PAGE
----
Exercise is known to have stress-busting benefits. Physical activity boosts the production of the brain's feel-good neurotransmitters known as endorphins.
In one study, researchers found that exercise can also help improve memory problems related to stress in breast cancer survivors.
Findings of a new research, however, revealed that while exercise can help relieve stress and is generally beneficial to physical health, doing heavy exercise may not be a good idea when you are emotionally upset.
Researchers found that doing hard workouts when you are angry can increase the risk for potentially deadly heart attack.
In a large international study published in the journal Circulation on Oct. 11, researchers found that feeling intense anger while working out was associated with more than threefold increased risk for heart attack within the hour.
Study researcher Andrew Smyth, from McMaster University in Canada, and colleagues also looked at emotional stress and exercise individually to see if each of these factors would influence heart attack risk on their own. They discovered that emotional stress alone or exercise alone can more than double a person's likelihood of having a heart attack within the hour.
"We explored the triggering association of acute physical activity and anger or emotional upset with acute myocardial infarction to quantify the importance of these potential triggers in a large, international population," Smyth and colleagues wrote in their study.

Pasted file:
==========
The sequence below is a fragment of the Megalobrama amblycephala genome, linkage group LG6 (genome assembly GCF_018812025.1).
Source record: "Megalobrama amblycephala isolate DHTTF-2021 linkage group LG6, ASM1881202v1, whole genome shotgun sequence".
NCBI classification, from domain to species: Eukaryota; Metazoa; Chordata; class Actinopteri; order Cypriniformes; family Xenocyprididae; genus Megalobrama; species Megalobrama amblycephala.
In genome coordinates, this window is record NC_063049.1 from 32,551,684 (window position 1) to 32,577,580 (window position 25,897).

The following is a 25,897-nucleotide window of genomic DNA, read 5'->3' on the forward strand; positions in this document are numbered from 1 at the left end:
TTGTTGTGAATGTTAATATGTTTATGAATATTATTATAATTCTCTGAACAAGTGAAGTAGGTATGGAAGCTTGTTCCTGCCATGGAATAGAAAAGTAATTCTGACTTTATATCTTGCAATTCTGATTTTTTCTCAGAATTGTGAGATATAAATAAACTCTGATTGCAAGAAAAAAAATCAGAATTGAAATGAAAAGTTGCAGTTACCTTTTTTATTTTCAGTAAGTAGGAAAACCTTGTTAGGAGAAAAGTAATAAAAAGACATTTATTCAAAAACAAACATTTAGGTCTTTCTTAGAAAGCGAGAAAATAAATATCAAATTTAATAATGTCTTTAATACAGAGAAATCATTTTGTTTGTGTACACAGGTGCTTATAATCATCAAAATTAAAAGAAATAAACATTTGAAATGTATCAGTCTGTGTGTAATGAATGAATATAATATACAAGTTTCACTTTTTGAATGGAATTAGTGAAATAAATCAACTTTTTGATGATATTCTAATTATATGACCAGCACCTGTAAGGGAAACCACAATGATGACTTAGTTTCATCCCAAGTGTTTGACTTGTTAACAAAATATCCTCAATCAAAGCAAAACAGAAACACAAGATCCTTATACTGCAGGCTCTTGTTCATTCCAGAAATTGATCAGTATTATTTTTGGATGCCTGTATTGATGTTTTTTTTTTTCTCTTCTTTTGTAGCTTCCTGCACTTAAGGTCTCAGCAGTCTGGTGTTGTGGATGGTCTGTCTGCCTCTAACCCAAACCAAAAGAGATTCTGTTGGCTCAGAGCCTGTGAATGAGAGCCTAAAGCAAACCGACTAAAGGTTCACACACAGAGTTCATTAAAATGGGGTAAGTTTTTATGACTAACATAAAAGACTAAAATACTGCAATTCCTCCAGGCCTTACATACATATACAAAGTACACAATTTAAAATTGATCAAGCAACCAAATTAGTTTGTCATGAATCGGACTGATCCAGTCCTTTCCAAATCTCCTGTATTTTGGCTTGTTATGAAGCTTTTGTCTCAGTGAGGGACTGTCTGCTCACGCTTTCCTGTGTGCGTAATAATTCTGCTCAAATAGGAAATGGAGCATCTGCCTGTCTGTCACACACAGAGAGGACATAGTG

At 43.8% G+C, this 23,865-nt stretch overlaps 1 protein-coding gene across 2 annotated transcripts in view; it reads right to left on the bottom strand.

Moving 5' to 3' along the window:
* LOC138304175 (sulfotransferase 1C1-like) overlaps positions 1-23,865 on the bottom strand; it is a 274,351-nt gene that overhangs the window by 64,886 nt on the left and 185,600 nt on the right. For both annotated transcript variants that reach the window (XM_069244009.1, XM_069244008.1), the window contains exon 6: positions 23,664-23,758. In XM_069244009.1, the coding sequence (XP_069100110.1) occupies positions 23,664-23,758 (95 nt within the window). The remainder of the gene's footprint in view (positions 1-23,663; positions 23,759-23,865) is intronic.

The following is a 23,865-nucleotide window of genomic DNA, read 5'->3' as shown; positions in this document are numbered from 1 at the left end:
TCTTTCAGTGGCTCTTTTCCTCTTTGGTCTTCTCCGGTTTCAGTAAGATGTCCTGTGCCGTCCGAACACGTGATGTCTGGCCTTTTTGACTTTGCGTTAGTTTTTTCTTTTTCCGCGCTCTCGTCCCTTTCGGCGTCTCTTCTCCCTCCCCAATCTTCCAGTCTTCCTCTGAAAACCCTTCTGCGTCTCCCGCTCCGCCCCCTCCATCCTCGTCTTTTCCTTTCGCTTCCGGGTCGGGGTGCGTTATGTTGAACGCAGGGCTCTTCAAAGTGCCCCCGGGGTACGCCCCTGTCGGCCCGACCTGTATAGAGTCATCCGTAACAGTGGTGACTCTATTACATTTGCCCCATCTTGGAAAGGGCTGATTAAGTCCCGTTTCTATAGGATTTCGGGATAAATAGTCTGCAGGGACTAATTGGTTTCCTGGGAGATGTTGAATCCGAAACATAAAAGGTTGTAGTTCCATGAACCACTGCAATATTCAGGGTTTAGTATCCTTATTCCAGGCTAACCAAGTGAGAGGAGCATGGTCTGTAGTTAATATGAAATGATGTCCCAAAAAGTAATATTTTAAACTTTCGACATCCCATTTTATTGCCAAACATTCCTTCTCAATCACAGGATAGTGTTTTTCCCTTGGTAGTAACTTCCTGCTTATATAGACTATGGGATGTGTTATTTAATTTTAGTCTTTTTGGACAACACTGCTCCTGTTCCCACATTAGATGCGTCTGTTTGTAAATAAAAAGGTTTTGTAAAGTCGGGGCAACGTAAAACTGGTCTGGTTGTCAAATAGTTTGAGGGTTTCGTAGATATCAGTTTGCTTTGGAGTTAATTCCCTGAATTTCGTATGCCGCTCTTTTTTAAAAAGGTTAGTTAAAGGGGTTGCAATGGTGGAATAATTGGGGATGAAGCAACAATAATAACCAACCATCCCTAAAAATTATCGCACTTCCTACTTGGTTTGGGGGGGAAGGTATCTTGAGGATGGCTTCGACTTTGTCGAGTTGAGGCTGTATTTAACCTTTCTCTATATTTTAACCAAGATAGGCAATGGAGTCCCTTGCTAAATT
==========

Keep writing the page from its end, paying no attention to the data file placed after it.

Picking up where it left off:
"Physical exertion and anger or emotional upset are triggers associated with first AMI in all regions of the world, in men and women, and in all age groups, with no significant effect modifiers."
Smyth explained that extreme physical and emotional triggers are believed to have similar effects on the body.
Both, for instance, increase heart rate and blood pressure, which can alter the flow of blood in blood vessels and reduce blood supply to the heart. The risk is particularly more concerning in those whose blood vessels are already narrowed by plaque that can block blood flow and lead to a heart attack.
Based on their findings, the researchers recommended that those who are upset or angry who want to blow off steam by exercising to not go beyond their normal routine of physical activity.
Barry Jacobs, from the American Heart Association who was not involved in the study, said that other than going for heavy exercise, there are several ways people can deal with their emotions such as through breathing and relaxation exercises as well as anger management programs and meditation.